Driving – nay sliding – on ice reveals truth in engineering clearer than covering ground on any other surface. Unfortunately, it also shatters any hopes of becoming the next Sebastian Ogier…
Most of you will be familiar with the term ‘Scandinavian flick.’ No, it has nothing to do with shoving a Norwegian! It’s a technique used by the best rally drivers in the world (the majority of whom have emerged from this region) that allows you to be incredibly fast through a tight bend on gravel or snow. Also known as the pendulum turn, it involves initially pitching the car in the opposite direction to the intended direction of travel and then using the momentum of the chassis to flick the car the other way so that you can head off down the road in a sea of glory and wheelspin.
The first time I tried this in my rally Gypsy – that horse-cart on wheels masquerading as a competition vehicle – it nearly fell over. With a little practise, I became proficient enough to perform what could best be described as a ‘right turn.’ Let’s just say that the Scandinavians would not approve. The next time I tried it was on an ice lake in Sweden a couple of years ago. I was there for Rally Sweden and Volkswagen was kind enough to let us loose on a frozen lake one morning in a Golf 4motion fitted with studded Yokohamas. This time it worked!
Boy, do those steel studs make a difference. Whereas the car was previously skating around on snow tyres, it was completely glued to the ice once the studs got the chance to dig in and extract grip where there was none. That was at minus-15 (degrees C, that is).
This time we were in Lapland, Northern Finland, and it was just below freezing. My steed for a full two-and-a-half days (I recount with glee) was the Audi S5 Sportback, with a supercharged 3-litre V6 that produces a substantial 328 horses – all of which felt considerably more potent on snow and ice. On top of that, the lower temperatures meant that there was a film of water and black ice on the surface that made it even more slippery than normal. What made it worse (no offence) was the fact that I had Audi racing driver, Aditya Patel, sitting next to me the entire time – well, worse because it laid my ham-fistedness completely bare. The flip side was that I may have actually learned a thing or two over those few days.
In fact, there are some basics of driving a race car that Aditya reinforced – which is to say that he had to gently remind me about two dozen times over the course of the weekend. One of which is a constant in every racing school program and handbook out there – ‘look as far ahead as possible.’ This is important so that you can anticipate and prepare for what lies ahead – because, if you don’t, on ice there’s simply no margin for error whatsoever. Get it wrong, and there’s no coming back.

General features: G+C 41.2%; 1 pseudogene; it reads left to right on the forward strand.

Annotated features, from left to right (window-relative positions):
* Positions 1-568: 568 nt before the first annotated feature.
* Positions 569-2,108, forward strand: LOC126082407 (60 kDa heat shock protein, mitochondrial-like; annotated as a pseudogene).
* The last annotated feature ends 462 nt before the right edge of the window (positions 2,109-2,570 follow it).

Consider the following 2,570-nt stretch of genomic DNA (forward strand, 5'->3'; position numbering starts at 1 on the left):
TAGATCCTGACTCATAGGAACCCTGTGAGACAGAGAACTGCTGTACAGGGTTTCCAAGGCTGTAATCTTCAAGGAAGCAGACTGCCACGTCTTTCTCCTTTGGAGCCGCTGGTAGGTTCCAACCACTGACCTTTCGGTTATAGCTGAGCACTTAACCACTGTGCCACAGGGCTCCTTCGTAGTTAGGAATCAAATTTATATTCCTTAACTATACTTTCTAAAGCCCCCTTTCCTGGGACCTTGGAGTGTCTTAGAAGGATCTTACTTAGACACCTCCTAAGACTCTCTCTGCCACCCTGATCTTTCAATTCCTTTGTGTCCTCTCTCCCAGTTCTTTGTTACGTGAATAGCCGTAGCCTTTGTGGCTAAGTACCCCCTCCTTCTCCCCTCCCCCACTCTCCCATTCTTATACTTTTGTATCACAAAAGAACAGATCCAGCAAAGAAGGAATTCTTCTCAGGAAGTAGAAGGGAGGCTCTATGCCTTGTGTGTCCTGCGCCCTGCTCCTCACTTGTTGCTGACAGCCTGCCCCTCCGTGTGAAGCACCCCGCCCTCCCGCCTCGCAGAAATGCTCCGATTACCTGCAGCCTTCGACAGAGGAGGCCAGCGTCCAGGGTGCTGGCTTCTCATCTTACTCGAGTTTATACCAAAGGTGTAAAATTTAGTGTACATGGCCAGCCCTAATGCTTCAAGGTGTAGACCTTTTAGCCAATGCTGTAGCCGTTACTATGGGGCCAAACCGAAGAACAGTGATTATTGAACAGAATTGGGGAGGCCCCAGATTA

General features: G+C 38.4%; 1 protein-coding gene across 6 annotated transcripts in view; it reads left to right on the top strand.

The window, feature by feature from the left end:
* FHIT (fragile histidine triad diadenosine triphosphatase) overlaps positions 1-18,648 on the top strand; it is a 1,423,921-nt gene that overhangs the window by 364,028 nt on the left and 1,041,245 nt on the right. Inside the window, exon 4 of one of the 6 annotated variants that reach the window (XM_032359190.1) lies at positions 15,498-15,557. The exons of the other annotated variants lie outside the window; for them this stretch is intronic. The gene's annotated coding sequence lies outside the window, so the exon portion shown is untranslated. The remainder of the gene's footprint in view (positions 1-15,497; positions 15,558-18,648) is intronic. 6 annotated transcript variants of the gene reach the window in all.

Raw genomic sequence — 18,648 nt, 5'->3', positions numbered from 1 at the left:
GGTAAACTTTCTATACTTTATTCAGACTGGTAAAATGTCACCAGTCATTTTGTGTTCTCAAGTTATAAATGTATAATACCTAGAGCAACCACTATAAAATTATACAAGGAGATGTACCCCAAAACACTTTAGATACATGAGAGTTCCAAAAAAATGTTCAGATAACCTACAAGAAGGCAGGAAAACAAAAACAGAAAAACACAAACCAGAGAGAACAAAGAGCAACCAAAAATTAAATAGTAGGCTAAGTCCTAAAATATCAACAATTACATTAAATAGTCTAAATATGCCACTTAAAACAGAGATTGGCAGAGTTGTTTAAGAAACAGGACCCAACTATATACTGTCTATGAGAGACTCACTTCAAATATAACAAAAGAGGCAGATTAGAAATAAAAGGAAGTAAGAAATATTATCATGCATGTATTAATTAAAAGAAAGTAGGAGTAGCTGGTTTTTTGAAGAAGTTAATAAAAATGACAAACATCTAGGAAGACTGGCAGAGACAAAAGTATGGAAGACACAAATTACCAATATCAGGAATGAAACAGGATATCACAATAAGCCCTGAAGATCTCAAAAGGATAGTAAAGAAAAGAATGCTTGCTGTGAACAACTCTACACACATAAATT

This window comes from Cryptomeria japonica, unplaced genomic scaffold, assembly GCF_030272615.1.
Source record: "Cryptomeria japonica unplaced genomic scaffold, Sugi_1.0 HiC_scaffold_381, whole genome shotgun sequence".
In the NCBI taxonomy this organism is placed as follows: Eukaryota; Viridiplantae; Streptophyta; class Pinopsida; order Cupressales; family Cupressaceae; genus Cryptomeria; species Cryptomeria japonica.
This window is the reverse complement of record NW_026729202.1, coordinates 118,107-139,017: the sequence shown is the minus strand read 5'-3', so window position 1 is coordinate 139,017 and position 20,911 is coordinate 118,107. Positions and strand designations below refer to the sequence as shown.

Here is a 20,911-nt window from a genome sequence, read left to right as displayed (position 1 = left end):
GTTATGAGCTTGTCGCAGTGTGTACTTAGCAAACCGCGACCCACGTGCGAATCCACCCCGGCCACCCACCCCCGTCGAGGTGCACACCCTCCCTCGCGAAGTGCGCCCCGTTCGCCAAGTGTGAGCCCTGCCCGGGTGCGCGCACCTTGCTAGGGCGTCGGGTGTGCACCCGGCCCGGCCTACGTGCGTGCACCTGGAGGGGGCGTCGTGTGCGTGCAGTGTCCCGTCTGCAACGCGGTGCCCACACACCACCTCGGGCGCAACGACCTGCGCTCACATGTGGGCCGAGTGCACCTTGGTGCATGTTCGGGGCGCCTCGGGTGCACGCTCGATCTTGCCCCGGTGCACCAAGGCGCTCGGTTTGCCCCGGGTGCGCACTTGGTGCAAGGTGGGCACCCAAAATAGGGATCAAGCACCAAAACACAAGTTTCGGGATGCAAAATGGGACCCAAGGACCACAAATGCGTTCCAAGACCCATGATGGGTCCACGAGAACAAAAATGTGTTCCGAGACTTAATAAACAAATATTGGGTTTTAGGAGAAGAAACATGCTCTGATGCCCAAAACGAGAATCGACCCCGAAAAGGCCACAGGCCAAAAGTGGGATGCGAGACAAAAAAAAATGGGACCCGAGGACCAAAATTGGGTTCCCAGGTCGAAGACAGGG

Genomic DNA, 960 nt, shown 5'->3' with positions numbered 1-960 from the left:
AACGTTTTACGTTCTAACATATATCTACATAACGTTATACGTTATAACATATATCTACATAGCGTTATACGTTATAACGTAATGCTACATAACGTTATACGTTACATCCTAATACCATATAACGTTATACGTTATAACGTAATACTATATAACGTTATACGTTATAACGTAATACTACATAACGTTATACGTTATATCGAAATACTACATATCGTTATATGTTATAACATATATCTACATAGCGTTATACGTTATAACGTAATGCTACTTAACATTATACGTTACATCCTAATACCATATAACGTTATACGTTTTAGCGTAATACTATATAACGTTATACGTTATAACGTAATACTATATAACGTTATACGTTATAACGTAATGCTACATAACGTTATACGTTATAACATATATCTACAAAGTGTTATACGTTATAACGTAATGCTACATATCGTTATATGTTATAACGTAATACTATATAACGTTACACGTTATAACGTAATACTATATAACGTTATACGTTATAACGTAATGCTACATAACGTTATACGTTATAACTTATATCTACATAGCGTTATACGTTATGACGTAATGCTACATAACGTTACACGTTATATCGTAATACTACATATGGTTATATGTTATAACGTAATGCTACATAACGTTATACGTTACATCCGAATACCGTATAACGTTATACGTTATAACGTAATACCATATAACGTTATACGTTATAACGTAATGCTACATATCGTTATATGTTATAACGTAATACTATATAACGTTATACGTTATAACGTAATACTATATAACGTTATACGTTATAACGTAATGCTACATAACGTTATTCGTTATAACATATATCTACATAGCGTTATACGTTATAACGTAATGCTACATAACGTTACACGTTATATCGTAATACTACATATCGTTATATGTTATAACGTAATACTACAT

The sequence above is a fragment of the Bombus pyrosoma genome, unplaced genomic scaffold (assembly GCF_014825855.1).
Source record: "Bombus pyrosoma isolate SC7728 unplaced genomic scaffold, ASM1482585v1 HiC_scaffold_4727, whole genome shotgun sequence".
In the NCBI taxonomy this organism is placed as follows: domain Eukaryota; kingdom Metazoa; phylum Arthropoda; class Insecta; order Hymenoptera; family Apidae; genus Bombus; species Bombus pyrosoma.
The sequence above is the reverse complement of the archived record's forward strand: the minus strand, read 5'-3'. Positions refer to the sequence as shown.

In addition to looking ahead, another phrase that all racing instructors try and din into your head is ‘look where you want to go.’ If you’re looking at the snow bank that you’re trying to avoid, you’re very quickly going to become a part of it – a lot like that lamp post that you’re careening towards on a wet road and trying desperately not to hit.
Suffice to say, it took a while to get used to the conditions and the machines. The S5, fortunately, is state-of-the-art and very easy to drive fast – even on ice. The chassis is extremely well balanced, and the Quattro all-wheel drive system was perfect for the conditions. When you got it right, there was nothing quite like it – you could pitch the car into a corner, balance the power to hold it sideways all the way through the bend, and then Scandinavian flick it the other way to repeat the process in the opposite direction. The trouble was when you thought you had got the hang of it, and became over exuberant with the loud pedal – that’s when the snow bank would come calling.
Fortunately, Audi had thought of that too. There was a very friendly Finnish tractor driver named Jarmo who would come to our rescue every time we beached it in the snow. And that’s the beauty of this exercise. With the exception of the embarrassment of having Jarmo fish you out of the snow there’s simply no risk involved in pushing the limits – both your own, and those of the machine. But that’s not to say we spent the entire time aiming for the snow banks. It took a lot of patience and self control, but I learned to temper the enthusiasm of my right foot and was finally able to find some kind of rhythm towards the end of the weekend.
Nothing teaches you vehicle dynamics quite like driving on snow and ice – no other racing school program comes even close. And it’s fun to boot! So, if you ever get the chance of making it to Audi’s ice driving experience, take it. It’s something you’ll be telling your grandchildren about one day.